Below we report the gallery of the design sketches. The official photos and information on the new Fiat 500 will follow soon.
From the official Press Release:
Designed by the Fiat Style Centre and built in the plant in Tychy (Poland), the new 500 is a ‘3-door’ model with compact dimensions.
It is just 355 centimetres long, 163 cm wide, 149 cm tall and with a wheelbase of 230 centimetres. "A compact car that appeals immediately for its soft, rounded line."
"The ‘tomboyish’ looks bring a smile of complicity to drivers who have to tackle intense town traffic every day, with a lack of space and a frenetic lifestyle."
To create the heir to a veritable icon of our times: this was the goal shared by the engineers and designers who worked on the new 500. And with this goal in mind, the Fiat Style Centre and Engineering & Design worked closely together, applying the most sophisticated methodologies, and putting into their work all the passion that a similar project demanded.
Like the Bravo before it, for the new 500, Fiat Automobiles achieved a level of integration between the set-up, planning and virtual verification methods during the product development process that is the state of the art in the motor industry, comparable only with the aeronautical sector.
Intensive use of virtual checks made it possible to assess a virtually unlimited number of design solutions rapidly and early on in the process, guaranteeing the best trade-off of performance, and strengthening the entire project. As a result, as with the Bravo, this kept development time for the new 500 to just 18 months, from the specification “freeze” to market launch.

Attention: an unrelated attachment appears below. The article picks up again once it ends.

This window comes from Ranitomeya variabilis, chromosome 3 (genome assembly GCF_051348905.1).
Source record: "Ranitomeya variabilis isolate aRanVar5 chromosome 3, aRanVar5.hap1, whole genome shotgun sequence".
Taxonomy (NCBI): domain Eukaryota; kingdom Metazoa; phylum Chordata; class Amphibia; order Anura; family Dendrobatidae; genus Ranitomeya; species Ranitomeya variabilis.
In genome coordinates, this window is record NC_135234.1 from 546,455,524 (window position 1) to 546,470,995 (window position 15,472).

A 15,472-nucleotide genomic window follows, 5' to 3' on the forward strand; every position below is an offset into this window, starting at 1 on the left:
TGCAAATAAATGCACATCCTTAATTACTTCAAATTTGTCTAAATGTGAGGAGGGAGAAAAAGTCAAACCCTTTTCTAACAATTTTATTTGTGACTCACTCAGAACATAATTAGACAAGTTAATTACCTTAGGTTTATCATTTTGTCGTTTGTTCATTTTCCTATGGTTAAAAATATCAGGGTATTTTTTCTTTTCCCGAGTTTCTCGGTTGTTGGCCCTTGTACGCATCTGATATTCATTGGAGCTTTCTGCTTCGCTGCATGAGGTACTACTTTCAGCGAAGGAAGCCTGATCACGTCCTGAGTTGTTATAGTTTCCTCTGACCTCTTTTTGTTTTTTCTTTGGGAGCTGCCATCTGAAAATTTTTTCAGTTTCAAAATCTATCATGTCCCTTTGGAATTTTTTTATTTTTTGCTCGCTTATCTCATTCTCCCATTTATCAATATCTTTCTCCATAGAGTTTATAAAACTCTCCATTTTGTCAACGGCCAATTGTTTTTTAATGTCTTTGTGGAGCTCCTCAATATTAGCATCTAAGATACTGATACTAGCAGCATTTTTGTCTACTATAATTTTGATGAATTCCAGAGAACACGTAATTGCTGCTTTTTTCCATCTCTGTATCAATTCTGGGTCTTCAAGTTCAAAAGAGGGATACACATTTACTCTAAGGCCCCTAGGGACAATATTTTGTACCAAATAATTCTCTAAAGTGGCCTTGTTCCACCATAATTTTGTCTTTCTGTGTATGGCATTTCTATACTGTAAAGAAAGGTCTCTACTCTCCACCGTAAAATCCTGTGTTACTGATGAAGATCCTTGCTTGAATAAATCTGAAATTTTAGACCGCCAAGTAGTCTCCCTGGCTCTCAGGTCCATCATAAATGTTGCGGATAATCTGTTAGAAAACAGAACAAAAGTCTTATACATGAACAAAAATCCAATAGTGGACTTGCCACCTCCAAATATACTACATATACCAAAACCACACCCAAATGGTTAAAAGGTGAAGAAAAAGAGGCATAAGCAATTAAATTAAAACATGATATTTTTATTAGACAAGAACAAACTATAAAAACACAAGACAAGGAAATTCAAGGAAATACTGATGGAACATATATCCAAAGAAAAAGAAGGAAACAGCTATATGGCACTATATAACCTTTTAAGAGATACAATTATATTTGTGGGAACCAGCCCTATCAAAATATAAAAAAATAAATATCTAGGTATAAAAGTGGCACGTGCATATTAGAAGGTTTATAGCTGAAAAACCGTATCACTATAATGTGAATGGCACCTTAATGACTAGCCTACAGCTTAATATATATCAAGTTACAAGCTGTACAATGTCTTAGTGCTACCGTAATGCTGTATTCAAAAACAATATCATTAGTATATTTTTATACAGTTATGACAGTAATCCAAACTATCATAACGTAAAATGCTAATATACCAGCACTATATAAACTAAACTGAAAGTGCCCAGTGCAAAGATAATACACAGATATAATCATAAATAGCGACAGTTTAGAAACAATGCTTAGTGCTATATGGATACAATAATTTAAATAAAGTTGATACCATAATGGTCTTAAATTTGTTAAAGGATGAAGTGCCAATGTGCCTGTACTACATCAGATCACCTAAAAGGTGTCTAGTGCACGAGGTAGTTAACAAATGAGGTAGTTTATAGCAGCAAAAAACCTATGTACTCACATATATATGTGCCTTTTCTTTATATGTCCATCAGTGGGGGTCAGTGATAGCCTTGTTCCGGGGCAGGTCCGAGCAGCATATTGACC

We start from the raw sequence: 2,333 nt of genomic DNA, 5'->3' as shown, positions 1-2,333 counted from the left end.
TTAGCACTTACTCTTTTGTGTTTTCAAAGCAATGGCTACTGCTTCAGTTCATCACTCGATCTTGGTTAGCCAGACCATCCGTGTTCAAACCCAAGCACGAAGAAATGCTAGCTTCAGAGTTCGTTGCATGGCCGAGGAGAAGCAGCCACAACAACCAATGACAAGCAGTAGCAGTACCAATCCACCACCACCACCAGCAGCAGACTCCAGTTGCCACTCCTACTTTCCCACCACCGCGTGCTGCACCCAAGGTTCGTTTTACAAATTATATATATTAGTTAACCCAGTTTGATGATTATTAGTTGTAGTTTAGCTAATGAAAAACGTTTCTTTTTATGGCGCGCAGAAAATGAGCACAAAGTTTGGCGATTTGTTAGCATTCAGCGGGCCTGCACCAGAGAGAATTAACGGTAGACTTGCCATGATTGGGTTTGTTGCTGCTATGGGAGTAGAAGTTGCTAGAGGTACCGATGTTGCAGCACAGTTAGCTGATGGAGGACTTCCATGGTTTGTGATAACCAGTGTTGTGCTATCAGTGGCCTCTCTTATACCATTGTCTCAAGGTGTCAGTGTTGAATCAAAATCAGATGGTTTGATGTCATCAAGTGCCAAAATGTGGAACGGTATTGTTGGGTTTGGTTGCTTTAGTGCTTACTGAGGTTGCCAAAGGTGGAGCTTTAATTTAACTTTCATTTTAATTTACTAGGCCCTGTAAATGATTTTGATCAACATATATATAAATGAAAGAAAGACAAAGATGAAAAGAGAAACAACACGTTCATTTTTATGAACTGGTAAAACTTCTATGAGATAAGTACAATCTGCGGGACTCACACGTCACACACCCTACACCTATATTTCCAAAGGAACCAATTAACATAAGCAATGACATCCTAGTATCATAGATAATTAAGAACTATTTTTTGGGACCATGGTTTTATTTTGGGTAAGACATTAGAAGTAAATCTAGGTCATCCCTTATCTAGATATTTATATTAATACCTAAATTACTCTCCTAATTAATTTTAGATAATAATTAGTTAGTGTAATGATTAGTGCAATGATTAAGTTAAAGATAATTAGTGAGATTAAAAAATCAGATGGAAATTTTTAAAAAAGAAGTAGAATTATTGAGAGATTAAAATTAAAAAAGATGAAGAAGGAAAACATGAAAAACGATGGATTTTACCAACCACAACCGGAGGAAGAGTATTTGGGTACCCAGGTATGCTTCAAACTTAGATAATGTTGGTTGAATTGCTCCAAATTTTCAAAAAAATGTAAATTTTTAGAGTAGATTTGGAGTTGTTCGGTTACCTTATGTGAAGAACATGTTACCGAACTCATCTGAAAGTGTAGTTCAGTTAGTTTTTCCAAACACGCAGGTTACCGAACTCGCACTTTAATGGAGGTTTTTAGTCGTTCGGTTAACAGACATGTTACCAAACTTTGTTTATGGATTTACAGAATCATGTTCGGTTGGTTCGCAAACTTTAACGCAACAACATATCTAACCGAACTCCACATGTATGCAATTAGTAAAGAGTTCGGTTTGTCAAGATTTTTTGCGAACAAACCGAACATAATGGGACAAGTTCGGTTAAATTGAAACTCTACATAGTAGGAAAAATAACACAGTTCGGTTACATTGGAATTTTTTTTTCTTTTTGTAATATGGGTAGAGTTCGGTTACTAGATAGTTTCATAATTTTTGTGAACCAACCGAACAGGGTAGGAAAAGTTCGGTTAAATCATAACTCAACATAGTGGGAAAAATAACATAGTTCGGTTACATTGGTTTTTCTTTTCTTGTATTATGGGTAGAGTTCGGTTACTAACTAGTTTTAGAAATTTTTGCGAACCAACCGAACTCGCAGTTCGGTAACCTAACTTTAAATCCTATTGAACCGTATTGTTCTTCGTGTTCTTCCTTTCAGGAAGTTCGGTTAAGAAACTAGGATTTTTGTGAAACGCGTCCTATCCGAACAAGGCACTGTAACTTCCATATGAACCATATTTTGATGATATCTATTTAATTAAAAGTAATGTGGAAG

Fiat Group has drafted a plan to implement new methodologies, which synergetically embraces all the automotive sectors and revolves around further development of virtual analysis methods; in parallel, the use of standardised components was increased, and new design references were adopted to optimise costs and to curb weights.
One of the first important stages in the development process that also brings in the competent Engineering & Design centres, is the co-called ‘feasibility’ stage, during which the preliminary Styling work is analysed by Engineering, to assess any technical problems that may be presented by the ‘dress’ covering the mechanical parts, some of which already existed, and which aspects of performance may be affected by the styling.
In practice, the first CAS (Computer Aided Styling) mathematical calculations, even without details such as cuts and mobile parts, seals, etc., are combined with already finalised platform calculations, so that the set-up and layout specialists can then ‘slice them up’ into specific sections zone by zone, to highlight the important dimensional parameters and decide how lines have to be adapted to house the components and to define the necessary operating spaces.